If you fall on a slippery floor and are injured at another person’s home, can you sue for damages? This area of litigation would be based on theories of premises liability in which property owners and/or managers may be held culpable in the event that their negligence created an unsafe condition that resulted in injury.
The mere fact that you were harmed by a dangerous condition – such as broken step, uneven flooring or an exposed cord — does not in and of itself give rise to a premises liability lawsuit. The injured party (known as the plaintiff) must prove beyond a reasonable doubt that the homeowner was negligent in some manner. Examples include:
- Failing to maintain their property in a reasonably safe condition
- Failing to make reasonable efforts to keep visitors safe from probable dangers
- Failing to identify a hazardous condition
- Failing to take measures to repair or replace the dangerous condition
- Or, failing to provide warning to visitors about the unsafe condition
Homeowner’s duty of care
California homeowners have a legal responsibility, known as a “duty of care,” to keep their property safe for visitors. In this respect, visitors can be family members, friends, colleagues, casual acquaintances, hired workers, or any person who is invited into your home. Most homeowners don’t give much thought to serious accidents that can occur on their property, but even good friends and relatives have been known to sue after suffering injury they claim to be the fault of their host.
Under California law, this basic duty of care is defined as follows:
“Any person who owns, leases or controls property is negligent if he or she fails to use reasonable care to keep the property in a reasonably safe condition … This person must use reasonable care to discover any unsafe conditions and to repair, replace, or give adequate warning of anything that could be reasonably expected to harm others.”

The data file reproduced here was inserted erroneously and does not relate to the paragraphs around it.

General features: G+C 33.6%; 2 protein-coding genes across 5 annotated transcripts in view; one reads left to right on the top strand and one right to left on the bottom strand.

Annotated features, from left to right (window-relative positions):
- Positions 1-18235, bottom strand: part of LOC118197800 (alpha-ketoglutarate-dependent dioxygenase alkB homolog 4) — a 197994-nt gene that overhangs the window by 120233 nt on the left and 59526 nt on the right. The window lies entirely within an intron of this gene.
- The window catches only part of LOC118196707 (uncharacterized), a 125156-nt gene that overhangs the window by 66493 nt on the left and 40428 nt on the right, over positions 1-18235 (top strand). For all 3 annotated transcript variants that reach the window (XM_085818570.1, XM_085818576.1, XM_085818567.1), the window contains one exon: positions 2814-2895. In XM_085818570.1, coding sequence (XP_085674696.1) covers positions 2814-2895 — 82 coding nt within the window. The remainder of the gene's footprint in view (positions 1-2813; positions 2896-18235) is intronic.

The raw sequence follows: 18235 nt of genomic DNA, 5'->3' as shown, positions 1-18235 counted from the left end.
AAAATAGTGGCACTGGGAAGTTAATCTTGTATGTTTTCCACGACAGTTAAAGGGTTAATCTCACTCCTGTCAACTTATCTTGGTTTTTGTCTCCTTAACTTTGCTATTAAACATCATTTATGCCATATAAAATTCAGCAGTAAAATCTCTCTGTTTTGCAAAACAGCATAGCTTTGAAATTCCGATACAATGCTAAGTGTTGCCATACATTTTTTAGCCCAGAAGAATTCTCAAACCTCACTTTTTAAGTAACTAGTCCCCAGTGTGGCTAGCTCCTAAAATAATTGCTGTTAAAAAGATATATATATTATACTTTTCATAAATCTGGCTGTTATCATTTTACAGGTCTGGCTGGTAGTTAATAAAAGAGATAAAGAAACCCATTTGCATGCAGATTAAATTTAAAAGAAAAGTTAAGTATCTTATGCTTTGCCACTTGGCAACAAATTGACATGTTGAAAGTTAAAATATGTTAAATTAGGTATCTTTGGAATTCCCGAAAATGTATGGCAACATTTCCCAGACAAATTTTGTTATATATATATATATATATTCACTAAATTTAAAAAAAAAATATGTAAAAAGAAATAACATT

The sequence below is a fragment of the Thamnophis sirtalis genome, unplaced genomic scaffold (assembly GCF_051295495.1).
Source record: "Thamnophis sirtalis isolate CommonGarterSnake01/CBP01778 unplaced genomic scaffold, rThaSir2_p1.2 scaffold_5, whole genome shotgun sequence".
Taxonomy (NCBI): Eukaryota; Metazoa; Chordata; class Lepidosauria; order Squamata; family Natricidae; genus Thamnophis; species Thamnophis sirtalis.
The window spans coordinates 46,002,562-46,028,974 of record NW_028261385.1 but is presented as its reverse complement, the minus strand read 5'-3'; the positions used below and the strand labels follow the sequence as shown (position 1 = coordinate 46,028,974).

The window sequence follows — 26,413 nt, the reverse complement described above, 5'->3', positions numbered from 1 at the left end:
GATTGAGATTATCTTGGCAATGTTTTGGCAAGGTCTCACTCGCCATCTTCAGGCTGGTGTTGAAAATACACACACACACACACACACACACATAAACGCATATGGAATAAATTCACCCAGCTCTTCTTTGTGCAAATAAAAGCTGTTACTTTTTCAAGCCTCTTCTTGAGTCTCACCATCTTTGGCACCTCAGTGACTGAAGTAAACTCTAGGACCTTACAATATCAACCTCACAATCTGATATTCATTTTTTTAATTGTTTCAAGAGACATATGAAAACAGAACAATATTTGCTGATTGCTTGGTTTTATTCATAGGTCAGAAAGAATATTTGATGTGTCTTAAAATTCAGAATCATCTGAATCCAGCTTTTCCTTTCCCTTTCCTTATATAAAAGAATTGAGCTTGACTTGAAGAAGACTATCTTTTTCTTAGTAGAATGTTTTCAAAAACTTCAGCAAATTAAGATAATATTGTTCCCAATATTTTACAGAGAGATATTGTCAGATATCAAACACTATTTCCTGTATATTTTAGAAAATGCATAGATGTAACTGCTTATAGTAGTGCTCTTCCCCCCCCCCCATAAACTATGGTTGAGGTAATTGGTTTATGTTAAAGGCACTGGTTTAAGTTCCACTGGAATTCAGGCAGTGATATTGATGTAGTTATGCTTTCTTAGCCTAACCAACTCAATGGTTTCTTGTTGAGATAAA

Factors that parlay into whether the homeowner used “reasonable care” include:
- Location of the home and property
- The chances that someone would enter the property in the same manner as the injured party
- The likelihood of physical harm
- The seriousness of such harm
- Whether the homeowner knew or should have known of the dangerous condition
- The extent of the homeowner’s control over the hazard that created a risk of harm
- Whether the homeowner knew this condition would pose risk of harm
- The extent of difficulty the homeowner would face protecting against the risk of harm
Responsibility to keep visitors safe
There are many situations in which a homeowner could face legal action from a visitor. California homeowners must abide by state laws pertaining to swimming pools and drowning hazards. This may include erecting a fence or barrier around pools to ensure small children cannot enter unattended.
In addition, homeowners may face liability for structural problems such as broken or hazardous flooring surfaces that could cause a visitor to trip and suffer injury.
For instance, if a homeowner knew that one of their wooden porch steps is damaged (but may not be apparent to guests), they may be held responsible if they do not alert visitors of this condition and someone is injured when the step breaks.
Los Angeles premises liability attorney
Homeownership comes with myriad benefits, but it also entails many responsibilities. Injuries suffered on another person’s property can result in significant medical bills, lost wages, pain and suffering. To learn more about your rights to compensation in the wake of such an accident, it’s best to speak with an experienced Los Angeles premises liability lawyer at the Salamati Law Firm. Schedule your free consultation by dialing 888-259-4060.
Additional “California Homeowner’s Liability” Resources:
- Justia, California Civil Jury Instructions (CACI) 1003. Unsafe Conditions https://www.justia.com/trials-litigation/docs/caci/1000/1003.html
- Justia, California Civil Jury Instructions (CACI) 1003. Unsafe Conditions 1001. Basic Duty of Care https://www.justia.com/trials-litigation/docs/caci/1000/1001.html